ATLASES is a Finnish post metal band that I just recently got to know of. Jerkka (bass/clean vocals)answered the questions. Anders Ekdahl ©2018
Was it hard to come up with a name? What does the name mean to you? How important is it to have the right name?
-Ville-Veikko came up with the name before I joined the band. Actually, the name was ready before this project even started turning into a band. I think there can be various interpretations of ’Atlases’, but mainly it’s intended to give an oceanic vibe. Maybe a parable for an emotion, that is soothing and calm as a serene ocean, that however can turn into a dark, malevolent and endless abyss, holding enormous and destructive power within. And maybe there are multiple of these oceans, these emotions, existing in different places or dimensions. In my opinion ’Atlases’ sounds right when listening to our music, and I do think it’s pretty important to have the right name. After all it does give listeners a kind of a frame to put the band into.
Who would say have laid the foundation for the kind of sound you have? Who are your heroes musically and what have they meant to you personally and to the sound of your band?
-I could state the obvious post-metallers and pioneers of the genre, but to me, all music in general has laid the foundation for the sound we make. Most of us don’t actually listen too much of the specific genre we play, so we draw inspiration from all sorts of music, and blend them together and create something that sounds like us. I personally dont have a specific musical hero. I listen to all kind of music, so it’s pretty hard to name just one, or even a few people in the industry that have made an impact on me.
When you play slow do you have to think differently arranging the music than if you play faster and vice versa?
-Yeah, I do think that not all the same guidelines apply. Of course, you are always creating feelings sonically, whether it is fast or slow, but the delivery of the feeling is somehow different. Usually when writing or arranging material, we mostly go with the flow and let it unfold, and so far it has come together pretty easily without thinking about it too much, whether were talking about a slower or a faster song.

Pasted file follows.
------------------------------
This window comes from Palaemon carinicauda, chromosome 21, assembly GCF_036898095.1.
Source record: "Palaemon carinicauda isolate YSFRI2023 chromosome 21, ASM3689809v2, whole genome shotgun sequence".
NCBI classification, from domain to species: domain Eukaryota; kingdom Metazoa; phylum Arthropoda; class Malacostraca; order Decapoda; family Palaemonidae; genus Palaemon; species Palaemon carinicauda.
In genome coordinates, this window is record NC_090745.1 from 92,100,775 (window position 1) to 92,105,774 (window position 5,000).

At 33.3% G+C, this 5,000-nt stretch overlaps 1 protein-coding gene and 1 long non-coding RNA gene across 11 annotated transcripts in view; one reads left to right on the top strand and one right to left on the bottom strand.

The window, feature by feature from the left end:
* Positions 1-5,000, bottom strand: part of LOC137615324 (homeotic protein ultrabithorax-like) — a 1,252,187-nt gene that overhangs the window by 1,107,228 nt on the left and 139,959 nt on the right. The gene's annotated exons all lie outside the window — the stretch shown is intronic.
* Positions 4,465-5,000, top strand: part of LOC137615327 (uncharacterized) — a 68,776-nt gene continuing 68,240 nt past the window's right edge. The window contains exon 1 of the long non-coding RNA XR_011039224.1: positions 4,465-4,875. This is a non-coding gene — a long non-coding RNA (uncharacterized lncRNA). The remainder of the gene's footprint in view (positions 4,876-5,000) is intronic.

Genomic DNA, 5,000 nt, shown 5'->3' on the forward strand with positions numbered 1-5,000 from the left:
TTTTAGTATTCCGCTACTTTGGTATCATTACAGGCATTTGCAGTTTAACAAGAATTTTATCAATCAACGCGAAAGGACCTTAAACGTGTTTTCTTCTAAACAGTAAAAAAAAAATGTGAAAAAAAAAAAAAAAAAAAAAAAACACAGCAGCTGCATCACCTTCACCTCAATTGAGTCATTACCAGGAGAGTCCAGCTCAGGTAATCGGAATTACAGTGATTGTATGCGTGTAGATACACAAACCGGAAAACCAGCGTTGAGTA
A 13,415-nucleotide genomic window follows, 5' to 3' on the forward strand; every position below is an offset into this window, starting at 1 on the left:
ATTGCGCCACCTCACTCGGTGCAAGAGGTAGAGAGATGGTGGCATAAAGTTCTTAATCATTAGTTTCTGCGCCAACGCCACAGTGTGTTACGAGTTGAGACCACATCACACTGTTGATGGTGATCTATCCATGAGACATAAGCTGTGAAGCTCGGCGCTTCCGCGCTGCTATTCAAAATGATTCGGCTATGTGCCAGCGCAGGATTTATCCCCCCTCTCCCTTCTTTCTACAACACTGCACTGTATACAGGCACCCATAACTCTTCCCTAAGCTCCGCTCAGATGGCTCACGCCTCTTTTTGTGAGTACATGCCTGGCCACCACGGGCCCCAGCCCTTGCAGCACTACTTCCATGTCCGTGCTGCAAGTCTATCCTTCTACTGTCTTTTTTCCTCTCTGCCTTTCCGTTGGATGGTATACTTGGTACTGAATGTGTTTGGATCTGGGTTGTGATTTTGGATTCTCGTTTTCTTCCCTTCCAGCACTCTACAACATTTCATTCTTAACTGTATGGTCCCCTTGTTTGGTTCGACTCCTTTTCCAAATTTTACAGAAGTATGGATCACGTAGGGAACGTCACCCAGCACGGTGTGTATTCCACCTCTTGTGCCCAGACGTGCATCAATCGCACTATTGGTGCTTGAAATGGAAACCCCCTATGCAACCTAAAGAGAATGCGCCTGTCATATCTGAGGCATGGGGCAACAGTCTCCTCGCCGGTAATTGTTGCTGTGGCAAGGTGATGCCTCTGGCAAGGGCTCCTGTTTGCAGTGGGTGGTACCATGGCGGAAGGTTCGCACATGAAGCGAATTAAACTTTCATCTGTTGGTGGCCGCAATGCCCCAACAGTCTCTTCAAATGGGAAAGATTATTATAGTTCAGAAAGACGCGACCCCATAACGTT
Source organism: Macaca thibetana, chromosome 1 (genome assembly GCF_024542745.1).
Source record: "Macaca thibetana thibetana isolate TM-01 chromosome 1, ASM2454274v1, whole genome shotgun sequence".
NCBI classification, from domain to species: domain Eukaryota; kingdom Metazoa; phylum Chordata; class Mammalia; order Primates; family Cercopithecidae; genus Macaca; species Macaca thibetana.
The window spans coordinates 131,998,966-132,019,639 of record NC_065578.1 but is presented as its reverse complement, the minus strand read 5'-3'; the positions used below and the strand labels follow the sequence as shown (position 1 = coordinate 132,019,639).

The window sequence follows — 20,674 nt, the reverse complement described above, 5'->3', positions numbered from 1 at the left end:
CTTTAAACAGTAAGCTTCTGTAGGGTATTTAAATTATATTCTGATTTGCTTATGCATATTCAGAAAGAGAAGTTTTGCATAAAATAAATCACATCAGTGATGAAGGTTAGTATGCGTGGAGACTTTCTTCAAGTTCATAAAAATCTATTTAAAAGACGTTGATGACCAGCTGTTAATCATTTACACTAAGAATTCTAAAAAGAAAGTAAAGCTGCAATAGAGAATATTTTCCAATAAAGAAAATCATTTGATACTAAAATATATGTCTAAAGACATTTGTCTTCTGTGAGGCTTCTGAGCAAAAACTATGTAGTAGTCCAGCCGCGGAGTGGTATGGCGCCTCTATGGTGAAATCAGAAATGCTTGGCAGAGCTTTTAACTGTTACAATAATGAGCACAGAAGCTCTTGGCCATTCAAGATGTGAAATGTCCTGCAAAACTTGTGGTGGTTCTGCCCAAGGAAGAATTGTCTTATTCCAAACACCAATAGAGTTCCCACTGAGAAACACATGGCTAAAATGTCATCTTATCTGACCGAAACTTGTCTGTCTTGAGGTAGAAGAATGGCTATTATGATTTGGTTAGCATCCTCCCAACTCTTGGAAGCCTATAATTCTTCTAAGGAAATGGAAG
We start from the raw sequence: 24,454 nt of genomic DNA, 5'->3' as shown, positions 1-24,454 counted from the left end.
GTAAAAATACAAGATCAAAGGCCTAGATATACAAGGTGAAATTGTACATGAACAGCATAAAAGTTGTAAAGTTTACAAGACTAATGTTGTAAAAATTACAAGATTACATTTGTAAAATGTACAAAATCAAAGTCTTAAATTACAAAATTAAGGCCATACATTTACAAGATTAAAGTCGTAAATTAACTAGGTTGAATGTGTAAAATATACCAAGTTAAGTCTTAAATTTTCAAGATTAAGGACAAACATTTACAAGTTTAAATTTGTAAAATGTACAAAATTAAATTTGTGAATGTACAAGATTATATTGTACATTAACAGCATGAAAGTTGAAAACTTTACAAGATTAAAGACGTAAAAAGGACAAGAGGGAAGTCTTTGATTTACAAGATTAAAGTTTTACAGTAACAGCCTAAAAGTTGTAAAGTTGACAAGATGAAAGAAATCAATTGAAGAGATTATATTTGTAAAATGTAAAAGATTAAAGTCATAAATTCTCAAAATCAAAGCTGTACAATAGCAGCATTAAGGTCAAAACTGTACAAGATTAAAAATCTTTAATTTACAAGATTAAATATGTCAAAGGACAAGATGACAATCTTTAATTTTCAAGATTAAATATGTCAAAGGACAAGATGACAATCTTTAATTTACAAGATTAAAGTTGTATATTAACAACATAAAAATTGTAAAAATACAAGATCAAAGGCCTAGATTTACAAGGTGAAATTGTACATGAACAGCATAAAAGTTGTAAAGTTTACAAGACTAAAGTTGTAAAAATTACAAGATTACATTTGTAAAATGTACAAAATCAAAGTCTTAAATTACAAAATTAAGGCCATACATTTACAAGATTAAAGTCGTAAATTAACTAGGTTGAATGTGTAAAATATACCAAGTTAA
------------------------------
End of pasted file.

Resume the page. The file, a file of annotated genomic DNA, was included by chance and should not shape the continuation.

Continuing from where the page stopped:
Will your music work in a live environment? What kind of stage environment would best suit your music; a big stage or a small club?
-I think our music works very well in a live environment, because it ha such a variety of emotions and lots of energy that gets delivered with more force. If I had to choose between a big stage and a small club, I’d have to say a small club with a big stage, ha.
It is very hard to be 100% satisfied. Everybody seems to be disappointed with something they have released. Is there something that you in hindsight would have done differently on this your latest recording?
-That is true. I recorded the vocals and mixed and mastered ’Penumbra EP’ and our latest single ’Atone’, so yeah… like always, there are tons of things I’d do differently now, and I think I would do a better job at it. But that’s how it goes I guess. I do enjoy listening to the record, and it works as a milestone for Atlases as a band, and on my personal progress as a sound engineer as well.
Promotion can be a bitch. Even today with all different platforms it can be hard to reach out to all those that might be interested in your music? What alleys have you used to get people familiarized with your band?
-Indeed it can. Well, we have done the obvious: produced and released the music, established a social media/internet presence and played gigs as much as possible, mostly in Finland (so far), but also across the Baltic countries. Pest Records released our EP as CD, and that has also been very helpful. I think that the right way to get heard is to work really hard for it.
To me art work can be the difference between bust or success. What to you is a great front cover? What should a cover have to make it great?
-I do think that too! Artwork means a lot to me on a release, I don’t care if it’s a book, a record or a movie. To me it is very important. In many cases an artwork may even inspire me more than the piece of work itself. A great cover catches your eye instantly, and makes you wonder what it holds
within. For example, ’Septicflesh – The Great Mass’ has really amazing artwork.
Do you feel that you are part of a national scene? Is a local/national scene important for the development of new bands?
-It’s a bit difficult matter. I think it can play a key role in success, but I also think it does matter where you are: bigger cities and countries may be of greater help when trying to get noticed because it can be easier to find your target audience. On the other hand, you can more easily drown among all the others. Here where we’re from, the scene is pretty small. Nevertheless, it’s good to have some place to strive from, no matter how small or big that place is.
I could just be me but I got the feeling that the live scene is not what it used to be. Could be that more and more people use the net to discover bands instead of going out and supporting new bands live. What is you experience with the live scene?
-I think the game has changed, yes. There are even fewer events to go to, and it feels like people are lazier nowadays when this matter is concerned. I’m a bit ashamed to admit it, but so am I. Maybe it’s the internet, maybe it’s something else, who knows. One thing is for certain: your internet presence is now more important than ever.
What does the future hold?
-We are currently on the pre-production stage of our first LP and things are looking good. We have something special cooking up as well. The roaring abyss that is Atlases is looking right at us, and we are embracing it. We’ll see where it takes us.